Disability rights campaigner, Nicky Clark, interviewed the award-winning comedian about Derek, as the title-character is being criticised before the show is even broadcast! Their main issue is, apparently, that the titular character is disabled; however, Gervais denies this:

“He’s different. But then so are a lot of people. He’s not the smartest tool in the box but he’s cleverer than Father Dougal, and not as different as Mr. Bean. He’s based on those people you meet who are on the margins of society. Nerds, loners, under achievers.”

These criticisers seem to have more of an issue with Gervais himself, in fact; he certainly has previous with offending people, though. He seems to have become synonymous with the word ‘mong’ now, as many were offended by its use on Twitter – despite the fact he’s been using it on-air for many years previously (particularly when near his mate, Karl Pilkington).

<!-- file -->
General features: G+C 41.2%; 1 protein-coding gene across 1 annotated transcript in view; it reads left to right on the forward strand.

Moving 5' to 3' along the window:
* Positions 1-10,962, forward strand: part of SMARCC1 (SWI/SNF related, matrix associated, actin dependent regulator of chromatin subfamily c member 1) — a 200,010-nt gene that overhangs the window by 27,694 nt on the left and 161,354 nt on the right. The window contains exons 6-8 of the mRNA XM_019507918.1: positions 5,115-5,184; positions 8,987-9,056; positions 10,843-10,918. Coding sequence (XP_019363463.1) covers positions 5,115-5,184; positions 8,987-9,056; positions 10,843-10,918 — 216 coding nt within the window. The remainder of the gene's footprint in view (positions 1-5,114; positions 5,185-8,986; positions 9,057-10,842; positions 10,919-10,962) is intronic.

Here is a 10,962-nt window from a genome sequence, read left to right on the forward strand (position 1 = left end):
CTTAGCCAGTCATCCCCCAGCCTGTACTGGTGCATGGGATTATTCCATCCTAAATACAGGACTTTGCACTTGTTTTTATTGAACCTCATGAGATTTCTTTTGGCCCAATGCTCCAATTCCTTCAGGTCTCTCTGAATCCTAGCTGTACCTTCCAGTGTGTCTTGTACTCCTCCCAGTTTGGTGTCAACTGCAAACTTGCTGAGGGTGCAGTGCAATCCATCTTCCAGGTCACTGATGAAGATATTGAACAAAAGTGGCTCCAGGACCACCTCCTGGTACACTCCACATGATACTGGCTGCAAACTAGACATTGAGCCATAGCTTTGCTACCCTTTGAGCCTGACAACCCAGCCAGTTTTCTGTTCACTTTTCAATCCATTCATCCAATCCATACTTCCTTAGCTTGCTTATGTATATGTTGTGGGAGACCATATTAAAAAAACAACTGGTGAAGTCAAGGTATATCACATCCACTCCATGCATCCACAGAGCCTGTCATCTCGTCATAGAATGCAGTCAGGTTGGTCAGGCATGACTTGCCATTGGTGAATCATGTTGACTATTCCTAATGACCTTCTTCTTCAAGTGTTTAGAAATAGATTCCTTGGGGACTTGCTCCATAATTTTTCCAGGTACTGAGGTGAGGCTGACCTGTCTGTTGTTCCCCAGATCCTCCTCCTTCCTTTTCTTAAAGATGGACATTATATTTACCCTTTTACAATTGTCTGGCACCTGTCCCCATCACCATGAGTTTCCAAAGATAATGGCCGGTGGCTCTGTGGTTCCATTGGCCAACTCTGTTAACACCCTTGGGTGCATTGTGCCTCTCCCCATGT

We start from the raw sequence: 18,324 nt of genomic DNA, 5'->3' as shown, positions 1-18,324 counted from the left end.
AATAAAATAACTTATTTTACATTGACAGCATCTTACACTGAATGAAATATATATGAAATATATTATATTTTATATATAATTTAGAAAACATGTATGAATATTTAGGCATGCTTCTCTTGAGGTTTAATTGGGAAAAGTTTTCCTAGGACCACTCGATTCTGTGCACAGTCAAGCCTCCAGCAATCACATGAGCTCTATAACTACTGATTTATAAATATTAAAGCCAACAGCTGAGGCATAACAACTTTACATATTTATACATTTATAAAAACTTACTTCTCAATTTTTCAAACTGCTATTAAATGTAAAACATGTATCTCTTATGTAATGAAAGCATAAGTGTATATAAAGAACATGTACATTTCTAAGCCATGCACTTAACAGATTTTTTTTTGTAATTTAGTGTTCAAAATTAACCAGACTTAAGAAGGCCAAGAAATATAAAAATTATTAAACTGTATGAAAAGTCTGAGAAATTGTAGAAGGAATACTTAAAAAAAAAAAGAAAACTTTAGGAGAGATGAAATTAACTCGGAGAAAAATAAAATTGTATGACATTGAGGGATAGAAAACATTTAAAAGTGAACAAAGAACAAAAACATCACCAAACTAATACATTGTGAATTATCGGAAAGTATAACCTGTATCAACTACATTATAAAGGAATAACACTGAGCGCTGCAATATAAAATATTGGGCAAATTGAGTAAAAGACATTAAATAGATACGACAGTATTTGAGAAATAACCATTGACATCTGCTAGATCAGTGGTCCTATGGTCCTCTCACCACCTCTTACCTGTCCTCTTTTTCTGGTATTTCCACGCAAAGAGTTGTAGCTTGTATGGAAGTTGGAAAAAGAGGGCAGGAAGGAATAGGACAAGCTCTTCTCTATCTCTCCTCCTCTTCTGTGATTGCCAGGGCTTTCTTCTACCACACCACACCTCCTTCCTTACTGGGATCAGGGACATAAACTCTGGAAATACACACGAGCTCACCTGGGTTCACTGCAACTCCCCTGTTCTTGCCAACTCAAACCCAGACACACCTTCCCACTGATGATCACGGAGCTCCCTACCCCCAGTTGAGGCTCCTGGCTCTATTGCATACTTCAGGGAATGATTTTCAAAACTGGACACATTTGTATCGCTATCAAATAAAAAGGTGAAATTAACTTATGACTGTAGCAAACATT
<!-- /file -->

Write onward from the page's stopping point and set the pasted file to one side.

Mrs. Clark, though, maintains that Derek is actually “the story of a socially isolated, gentle vulnerable man surrounded by other people who society wants to forget, but told with humour, heart and real warmth. It’s a comedy in my opinion, which shows the reality of a life of otherness.”

I’ve talked about how political correctness is definitely an issue for writers when Jeremy Clarkson said that all strikers should be shot, and Gervais explores this more here:

“I see offence as the collateral damage of free speech. I hate the thought of a person’s ideas being modified or even hushed up because someone somewhere might not like to hear them.

Outside actually breaking the law or causing someone physical harm “hurting someone’s feelings” is almost impossible to objectively quantify.